In modern-day business, both the words “leadership” and “management” are two terms that emerge in descriptions of essentially the same competency: achieving results through others.
Leadership is all about people. It is a skill set that brings into play many interrelated parts including: vision, trust, influence, character, service, motivation, inspiration, and empowerment, just to name a few. But in virtually every business environment everywhere in the world, leadership depends on the ability of the leader to understand how to work with the people around them.
The most effective leaders know their team: what makes them tick, what strengths they possess, how they prefer to go about their work, and what activities will excite or deflate them. Leadership is the business of people, and by understanding the individual make-up of each and every team member, leaders are able to be more effective in everything they do.
This assessment measures 4 core behavioural tendencies.
Leadership concerns the ability to influence others' behaviour in order to accomplish an objective. The ability to influence others is greatly enhanced by training on a behavioural model. DISC is the world’s most popular behavioural tool. One of the most common applications of DISC is in leadership development training, used as the basis of improving relationships, trust and communication between managers and teams.
This assessment measures 12 personal drivers or motivators.
Motivation is highly personal. What matters for one person may mean nothing to their peers. Our personal personal drivers or motivators determine what sort of work will engage us and what will make us unhappy and unproductive. By understanding their own motivators and those of the people they manage, leaders can understand the things that inspire trust and commitment, and then tailor their management strategies to suit individual needs.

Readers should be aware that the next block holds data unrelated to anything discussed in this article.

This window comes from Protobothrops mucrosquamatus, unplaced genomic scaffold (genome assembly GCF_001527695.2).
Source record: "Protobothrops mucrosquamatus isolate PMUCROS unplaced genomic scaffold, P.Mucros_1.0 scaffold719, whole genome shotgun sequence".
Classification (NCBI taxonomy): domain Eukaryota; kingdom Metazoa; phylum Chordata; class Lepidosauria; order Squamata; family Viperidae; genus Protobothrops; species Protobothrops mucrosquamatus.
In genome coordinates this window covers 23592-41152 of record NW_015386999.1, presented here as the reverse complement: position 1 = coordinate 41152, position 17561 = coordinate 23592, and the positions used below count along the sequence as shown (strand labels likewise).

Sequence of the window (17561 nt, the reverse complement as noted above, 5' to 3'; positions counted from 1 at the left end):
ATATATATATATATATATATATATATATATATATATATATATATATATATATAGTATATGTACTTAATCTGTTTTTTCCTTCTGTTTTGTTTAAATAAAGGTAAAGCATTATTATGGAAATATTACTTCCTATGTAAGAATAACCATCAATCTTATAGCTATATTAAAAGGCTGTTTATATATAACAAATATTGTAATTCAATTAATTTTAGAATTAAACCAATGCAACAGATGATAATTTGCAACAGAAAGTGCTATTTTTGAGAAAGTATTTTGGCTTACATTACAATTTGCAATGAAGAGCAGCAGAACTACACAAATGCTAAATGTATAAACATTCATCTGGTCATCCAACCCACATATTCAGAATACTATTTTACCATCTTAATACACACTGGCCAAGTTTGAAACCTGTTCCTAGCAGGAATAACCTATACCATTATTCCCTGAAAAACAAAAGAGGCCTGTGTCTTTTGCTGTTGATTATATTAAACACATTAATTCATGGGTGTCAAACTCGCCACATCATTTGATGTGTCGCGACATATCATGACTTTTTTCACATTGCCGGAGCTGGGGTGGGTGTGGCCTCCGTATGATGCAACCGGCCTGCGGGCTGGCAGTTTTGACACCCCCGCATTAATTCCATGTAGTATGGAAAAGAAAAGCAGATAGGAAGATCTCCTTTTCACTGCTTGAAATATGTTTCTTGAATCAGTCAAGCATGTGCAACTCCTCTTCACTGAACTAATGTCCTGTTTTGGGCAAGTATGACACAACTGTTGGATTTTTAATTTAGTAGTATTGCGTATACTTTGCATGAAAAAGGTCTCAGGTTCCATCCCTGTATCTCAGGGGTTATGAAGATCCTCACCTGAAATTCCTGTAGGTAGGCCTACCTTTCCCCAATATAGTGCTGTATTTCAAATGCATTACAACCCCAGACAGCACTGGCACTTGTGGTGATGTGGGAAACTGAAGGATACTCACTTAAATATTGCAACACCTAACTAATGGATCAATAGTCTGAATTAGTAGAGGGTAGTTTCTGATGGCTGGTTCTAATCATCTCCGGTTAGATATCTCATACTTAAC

This assessment measures 5 core dimensions of EI.
Becoming more emotionally intelligent is the implied goal of virtually all leadership training. The TTI Emotional Quotient is used across the globe to help leaders of all shapes and sizes to become more self-aware, understand potential blind spots in their leadership style, improve trust and relationships with their team, and to help them get the most out of themselves and the people they lead.
This assessment measures 23 competencies or soft skills.
The DNA profile is so named because there are 23 soft skills that are the basis (or building blocks) of performance across many different roles. Identifying the level of mastery of each of these competencies allows leaders to understand where they should focus their time and attention to best manage their own professional development as well as the development of those who they manage.
This assessment measures 3 core dimensions of thought.
Each of us has a unique thought process or model through which we filter and assess our views of the world. These patterns of thought determine our acumen: our ability to make good judgments (related to, but different from, business acumen). Understanding our natural thought patterns allows us to understand our natural talents and biases, making us more self-aware and better decision makers in the process.
One of the advantages of the TTI suite of tools is that we offer you “multi-science” reports, which provide integrated feedback. With this multi-dimensional view, leaders and managers are able to understand themselves and others at a much deeper level than just using a single assessment. The additional advantage to multi-science assessments is they provide you with a layered development plan for leaders. For example, leaders can work through information on their behavioural style, motivators, and emotional intelligence in one short sitting or they can tackle it one phase at a time over several months. Multi-science reports provide better options for training, more comprehensive information, and more “ah-ha” moments.